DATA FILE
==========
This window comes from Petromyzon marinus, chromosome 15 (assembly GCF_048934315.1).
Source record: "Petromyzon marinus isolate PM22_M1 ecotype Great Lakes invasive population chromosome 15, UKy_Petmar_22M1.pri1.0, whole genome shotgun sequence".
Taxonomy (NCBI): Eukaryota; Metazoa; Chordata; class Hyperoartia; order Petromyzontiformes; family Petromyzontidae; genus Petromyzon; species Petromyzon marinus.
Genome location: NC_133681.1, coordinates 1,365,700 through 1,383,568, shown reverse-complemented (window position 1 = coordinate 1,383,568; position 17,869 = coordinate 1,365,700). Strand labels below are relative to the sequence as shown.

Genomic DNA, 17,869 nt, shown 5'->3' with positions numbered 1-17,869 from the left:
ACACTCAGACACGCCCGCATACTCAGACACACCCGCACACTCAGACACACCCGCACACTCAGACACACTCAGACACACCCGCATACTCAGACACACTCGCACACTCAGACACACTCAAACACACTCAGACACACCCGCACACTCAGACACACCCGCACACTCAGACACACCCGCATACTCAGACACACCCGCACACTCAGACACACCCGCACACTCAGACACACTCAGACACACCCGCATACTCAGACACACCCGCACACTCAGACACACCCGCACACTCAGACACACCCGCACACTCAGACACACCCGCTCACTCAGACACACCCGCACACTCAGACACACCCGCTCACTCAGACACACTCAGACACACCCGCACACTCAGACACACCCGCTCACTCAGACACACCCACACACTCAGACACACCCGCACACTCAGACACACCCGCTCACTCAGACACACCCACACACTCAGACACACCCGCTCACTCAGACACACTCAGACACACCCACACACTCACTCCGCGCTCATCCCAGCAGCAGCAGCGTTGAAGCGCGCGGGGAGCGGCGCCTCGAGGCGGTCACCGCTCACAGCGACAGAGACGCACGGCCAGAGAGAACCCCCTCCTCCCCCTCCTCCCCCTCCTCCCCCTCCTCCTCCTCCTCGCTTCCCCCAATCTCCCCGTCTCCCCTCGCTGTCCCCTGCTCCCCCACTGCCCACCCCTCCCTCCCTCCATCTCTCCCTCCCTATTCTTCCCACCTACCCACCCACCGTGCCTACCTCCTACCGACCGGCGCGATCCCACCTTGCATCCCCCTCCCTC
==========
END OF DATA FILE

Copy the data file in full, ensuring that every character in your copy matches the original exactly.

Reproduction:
This window comes from Petromyzon marinus, chromosome 15 (assembly GCF_048934315.1).
Source record: "Petromyzon marinus isolate PM22_M1 ecotype Great Lakes invasive population chromosome 15, UKy_Petmar_22M1.pri1.0, whole genome shotgun sequence".
Taxonomy (NCBI): Eukaryota; Metazoa; Chordata; class Hyperoartia; order Petromyzontiformes; family Petromyzontidae; genus Petromyzon; species Petromyzon marinus.
Genome location: NC_133681.1, coordinates 1,365,700 through 1,383,568, shown reverse-complemented (window position 1 = coordinate 1,383,568; position 17,869 = coordinate 1,365,700). Strand labels below are relative to the sequence as shown.

Genomic DNA, 17,869 nt, shown 5'->3' with positions numbered 1-17,869 from the left:
ACACTCAGACACGCCCGCATACTCAGACACACCCGCACACTCAGACACACCCGCACACTCAGACACACTCAGACACACCCGCATACTCAGACACACTCGCACACTCAGACACACTCAAACACACTCAGACACACCCGCACACTCAGACACACCCGCACACTCAGACACACCCGCATACTCAGACACACCCGCACACTCAGACACACCCGCACACTCAGACACACTCAGACACACCCGCATACTCAGACACACCCGCACACTCAGACACACCCGCACACTCAGACACACCCGCACACTCAGACACACCCGCTCACTCAGACACACCCGCACACTCAGACACACCCGCTCACTCAGACACACTCAGACACACCCGCACACTCAGACACACCCGCTCACTCAGACACACCCACACACTCAGACACACCCGCACACTCAGACACACCCGCTCACTCAGACACACCCACACACTCAGACACACCCGCTCACTCAGACACACTCAGACACACCCACACACTCACTCCGCGCTCATCCCAGCAGCAGCAGCGTTGAAGCGCGCGGGGAGCGGCGCCTCGAGGCGGTCACCGCTCACAGCGACAGAGACGCACGGCCAGAGAGAACCCCCTCCTCCCCCTCCTCCCCCTCCTCCCCCTCCTCCTCCTCCTCGCTTCCCCCAATCTCCCCGTCTCCCCTCGCTGTCCCCTGCTCCCCCACTGCCCACCCCTCCCTCCCTCCATCTCTCCCTCCCTATTCTTCCCACCTACCCACCCACCGTGCCTACCTCCTACCGACCGGCGCGATCCCACCTTGCATCCCCCTCCCTC